Tumors can be considered parasites that exploit the host’s resources in order to promote their own growth. Tumors secrete growth factors and cytokines (tumor secretome) which recruit platelets, blood vessels, and bone marrow-derived cells (BMDCs) to promote angiogenesis and tumor progression. We have recently demonstrated that distant tumor growth can stimulate bone formation and BMDC mobilization prior to metastasis. However, the mechanism of communication between the primary tumor and the bone microenvironment remains unknown. Signals from the tumor to the bone microenvironment are likely transmitted through the circulation; nevertheless, these signals need to be protected from degradation or utilization prior to reaching their target. We hypothesized that platelets could function as regulated storage compartments for the tumor secretome. Using a murine platelet depletion model during tumor growth, we assessed the role of platelets in BMDC homing and bone remodeling. We demonstrate that platelet depletion prevents BMDC mobilization and recruitment into tumors. Further, platelet depletion inhibited tumor-induced bone formation. To determine which tumor-derived proteins in platelets were responsible for changes in BMDC mobilization and bone remodeling, we analyzed the tumor secretome components and found that 77% of proteins are enriched within platelets over plasma, and that these proteins regulate BMDC mobilization and bone remodeling. In addition, we discovered that tumor-derived proteins, specifically transforming growth factor (TGF)-β1 and matrix metalloproteinases, sequestered within platelets could stimulate osteoblast differentiation and mineralization in vitro. We also found that thrombospondin (TSP)-1 levels are increased in the platelets of tumor-bearing mice. Finally, we assessed the role of the TSP-1/TGF-β1 signaling axis in tumor-induced bone formation and BMDC mobilization. Tumors in TSP-1 null mice were larger, however tumor-induced bone remodeling decreased. Interestingly, in tumor-bearing mice, high levels of TGF-β1 were being retained in the platelets due to a lack of TSP-1 to activate and release TGF-β1. To examine the role of platelet TGF-β1 in the process of tumor-induced bone remodeling, tumors were implanted in platelet-specific TGF-β1 conditional knockout mice and the changes in tumor size and the bone microenvironment were assessed. In summary, our data show that platelet sequestration and secretion of tumor-derived proteins represent a cellular mechanism mediating communication between the bone microenvironment and the primary tumor.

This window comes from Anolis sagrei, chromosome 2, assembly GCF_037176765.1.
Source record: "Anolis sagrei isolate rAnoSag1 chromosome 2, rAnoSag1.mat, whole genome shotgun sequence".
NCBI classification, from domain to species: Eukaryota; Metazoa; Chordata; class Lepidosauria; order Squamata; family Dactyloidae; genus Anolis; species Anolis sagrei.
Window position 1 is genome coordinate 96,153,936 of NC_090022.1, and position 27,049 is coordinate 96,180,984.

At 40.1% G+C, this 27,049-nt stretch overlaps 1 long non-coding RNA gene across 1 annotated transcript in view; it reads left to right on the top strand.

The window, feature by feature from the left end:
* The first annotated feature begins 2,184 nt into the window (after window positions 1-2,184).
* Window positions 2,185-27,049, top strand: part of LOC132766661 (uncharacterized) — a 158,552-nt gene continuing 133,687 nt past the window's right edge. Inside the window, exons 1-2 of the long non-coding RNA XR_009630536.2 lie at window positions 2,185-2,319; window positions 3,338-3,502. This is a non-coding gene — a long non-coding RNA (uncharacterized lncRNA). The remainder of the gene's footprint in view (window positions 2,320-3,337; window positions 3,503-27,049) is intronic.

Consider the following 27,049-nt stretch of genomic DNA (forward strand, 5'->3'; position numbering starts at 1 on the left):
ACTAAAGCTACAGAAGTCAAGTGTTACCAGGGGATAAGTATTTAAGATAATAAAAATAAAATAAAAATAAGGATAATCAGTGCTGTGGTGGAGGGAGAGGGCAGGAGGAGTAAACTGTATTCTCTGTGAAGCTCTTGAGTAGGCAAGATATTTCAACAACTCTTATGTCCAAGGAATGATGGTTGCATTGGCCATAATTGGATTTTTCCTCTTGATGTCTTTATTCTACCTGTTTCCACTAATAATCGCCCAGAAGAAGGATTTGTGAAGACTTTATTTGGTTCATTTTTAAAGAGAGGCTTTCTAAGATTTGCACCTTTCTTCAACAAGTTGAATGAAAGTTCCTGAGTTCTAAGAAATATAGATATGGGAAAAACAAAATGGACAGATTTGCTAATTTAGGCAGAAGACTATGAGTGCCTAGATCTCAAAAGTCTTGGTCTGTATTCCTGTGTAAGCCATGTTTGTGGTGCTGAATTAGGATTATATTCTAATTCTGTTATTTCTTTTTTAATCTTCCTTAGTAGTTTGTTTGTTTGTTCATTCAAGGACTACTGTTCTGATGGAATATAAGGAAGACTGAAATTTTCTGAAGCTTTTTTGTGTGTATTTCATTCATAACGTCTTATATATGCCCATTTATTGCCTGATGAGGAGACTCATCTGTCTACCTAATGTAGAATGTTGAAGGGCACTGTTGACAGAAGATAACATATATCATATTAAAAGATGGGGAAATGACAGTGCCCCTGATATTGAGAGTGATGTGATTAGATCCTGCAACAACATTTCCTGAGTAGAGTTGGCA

No relevant conflicts of interest to declare.
Asterisk with author names denotes non-ASH members.